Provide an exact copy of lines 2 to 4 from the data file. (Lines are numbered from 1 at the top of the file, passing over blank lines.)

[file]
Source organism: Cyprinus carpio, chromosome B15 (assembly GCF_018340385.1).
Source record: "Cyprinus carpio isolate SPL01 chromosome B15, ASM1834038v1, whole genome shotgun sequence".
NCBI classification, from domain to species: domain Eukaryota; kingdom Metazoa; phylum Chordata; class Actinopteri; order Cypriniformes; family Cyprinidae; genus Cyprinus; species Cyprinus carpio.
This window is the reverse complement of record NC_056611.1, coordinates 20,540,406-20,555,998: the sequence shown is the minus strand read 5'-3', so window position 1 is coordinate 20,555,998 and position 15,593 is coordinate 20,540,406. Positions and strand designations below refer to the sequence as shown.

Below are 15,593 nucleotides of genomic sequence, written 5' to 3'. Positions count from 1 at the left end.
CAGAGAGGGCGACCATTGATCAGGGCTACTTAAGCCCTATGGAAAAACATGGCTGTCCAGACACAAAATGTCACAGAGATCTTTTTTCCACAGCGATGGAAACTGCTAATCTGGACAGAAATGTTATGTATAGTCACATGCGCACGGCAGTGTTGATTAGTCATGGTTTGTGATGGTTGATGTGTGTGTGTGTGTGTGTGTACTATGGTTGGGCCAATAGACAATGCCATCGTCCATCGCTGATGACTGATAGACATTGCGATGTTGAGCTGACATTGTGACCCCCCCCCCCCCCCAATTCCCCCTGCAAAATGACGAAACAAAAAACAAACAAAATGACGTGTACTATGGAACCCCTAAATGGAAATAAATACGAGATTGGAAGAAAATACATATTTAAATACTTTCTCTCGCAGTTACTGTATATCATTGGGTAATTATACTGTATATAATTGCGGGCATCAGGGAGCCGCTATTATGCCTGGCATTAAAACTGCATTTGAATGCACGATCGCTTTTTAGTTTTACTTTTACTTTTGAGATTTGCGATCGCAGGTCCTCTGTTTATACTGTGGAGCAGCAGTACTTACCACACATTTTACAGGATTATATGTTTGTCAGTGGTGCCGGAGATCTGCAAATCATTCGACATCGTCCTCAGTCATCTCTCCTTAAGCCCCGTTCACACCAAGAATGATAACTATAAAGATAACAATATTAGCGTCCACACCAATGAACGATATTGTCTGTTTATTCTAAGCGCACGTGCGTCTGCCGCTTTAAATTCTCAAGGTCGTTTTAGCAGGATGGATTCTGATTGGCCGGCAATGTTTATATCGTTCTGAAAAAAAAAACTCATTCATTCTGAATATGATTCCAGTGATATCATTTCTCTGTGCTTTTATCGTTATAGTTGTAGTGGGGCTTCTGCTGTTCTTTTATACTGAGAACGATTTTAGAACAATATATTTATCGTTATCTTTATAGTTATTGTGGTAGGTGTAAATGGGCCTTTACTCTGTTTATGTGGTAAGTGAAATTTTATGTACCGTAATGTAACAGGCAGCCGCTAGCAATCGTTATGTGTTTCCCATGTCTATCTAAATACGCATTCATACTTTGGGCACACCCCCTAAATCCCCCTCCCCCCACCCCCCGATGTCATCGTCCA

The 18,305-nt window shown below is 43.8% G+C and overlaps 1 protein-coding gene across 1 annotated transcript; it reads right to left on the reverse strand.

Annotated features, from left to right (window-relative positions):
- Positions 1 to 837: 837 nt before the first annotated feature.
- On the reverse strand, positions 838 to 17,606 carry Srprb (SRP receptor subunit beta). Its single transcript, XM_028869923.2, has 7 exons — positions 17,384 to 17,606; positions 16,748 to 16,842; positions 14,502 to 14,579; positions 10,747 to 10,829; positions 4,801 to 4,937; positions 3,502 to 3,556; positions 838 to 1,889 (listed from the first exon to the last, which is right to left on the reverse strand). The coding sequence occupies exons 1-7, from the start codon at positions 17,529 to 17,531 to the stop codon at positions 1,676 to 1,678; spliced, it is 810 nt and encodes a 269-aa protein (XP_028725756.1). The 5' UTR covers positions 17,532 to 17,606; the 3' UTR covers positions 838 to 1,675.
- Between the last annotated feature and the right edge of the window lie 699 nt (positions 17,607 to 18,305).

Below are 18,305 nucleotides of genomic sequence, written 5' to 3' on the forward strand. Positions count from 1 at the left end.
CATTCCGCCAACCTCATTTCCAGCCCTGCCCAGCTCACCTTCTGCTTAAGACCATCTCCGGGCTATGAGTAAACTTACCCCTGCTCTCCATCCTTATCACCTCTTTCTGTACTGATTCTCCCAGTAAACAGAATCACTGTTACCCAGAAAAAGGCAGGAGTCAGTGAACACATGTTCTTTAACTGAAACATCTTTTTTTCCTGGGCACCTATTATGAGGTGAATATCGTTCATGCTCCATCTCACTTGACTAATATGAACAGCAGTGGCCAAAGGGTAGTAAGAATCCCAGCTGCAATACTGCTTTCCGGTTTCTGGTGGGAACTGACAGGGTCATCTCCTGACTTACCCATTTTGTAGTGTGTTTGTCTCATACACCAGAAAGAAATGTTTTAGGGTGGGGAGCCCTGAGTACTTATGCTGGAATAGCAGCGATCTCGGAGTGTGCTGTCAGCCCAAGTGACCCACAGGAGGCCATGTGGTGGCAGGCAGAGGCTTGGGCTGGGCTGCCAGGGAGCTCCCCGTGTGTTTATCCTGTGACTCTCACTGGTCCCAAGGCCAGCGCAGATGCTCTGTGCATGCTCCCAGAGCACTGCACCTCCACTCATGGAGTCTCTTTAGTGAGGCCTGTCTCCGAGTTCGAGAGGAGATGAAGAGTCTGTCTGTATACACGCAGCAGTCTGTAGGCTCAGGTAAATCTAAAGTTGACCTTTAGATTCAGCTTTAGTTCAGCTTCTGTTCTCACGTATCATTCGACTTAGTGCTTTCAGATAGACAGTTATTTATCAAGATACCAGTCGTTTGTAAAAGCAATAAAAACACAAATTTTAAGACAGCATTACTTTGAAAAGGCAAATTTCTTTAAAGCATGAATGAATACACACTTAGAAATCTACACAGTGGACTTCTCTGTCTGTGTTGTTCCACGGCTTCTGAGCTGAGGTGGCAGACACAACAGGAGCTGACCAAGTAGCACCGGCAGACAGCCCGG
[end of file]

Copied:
Source record: "Cyprinus carpio isolate SPL01 chromosome B15, ASM1834038v1, whole genome shotgun sequence".
NCBI classification, from domain to species: domain Eukaryota; kingdom Metazoa; phylum Chordata; class Actinopteri; order Cypriniformes; family Cyprinidae; genus Cyprinus; species Cyprinus carpio.
This window is the reverse complement of record NC_056611.1, coordinates 20,540,406-20,555,998: the sequence shown is the minus strand read 5'-3', so window position 1 is coordinate 20,555,998 and position 15,593 is coordinate 20,540,406. Positions and strand designations below refer to the sequence as shown.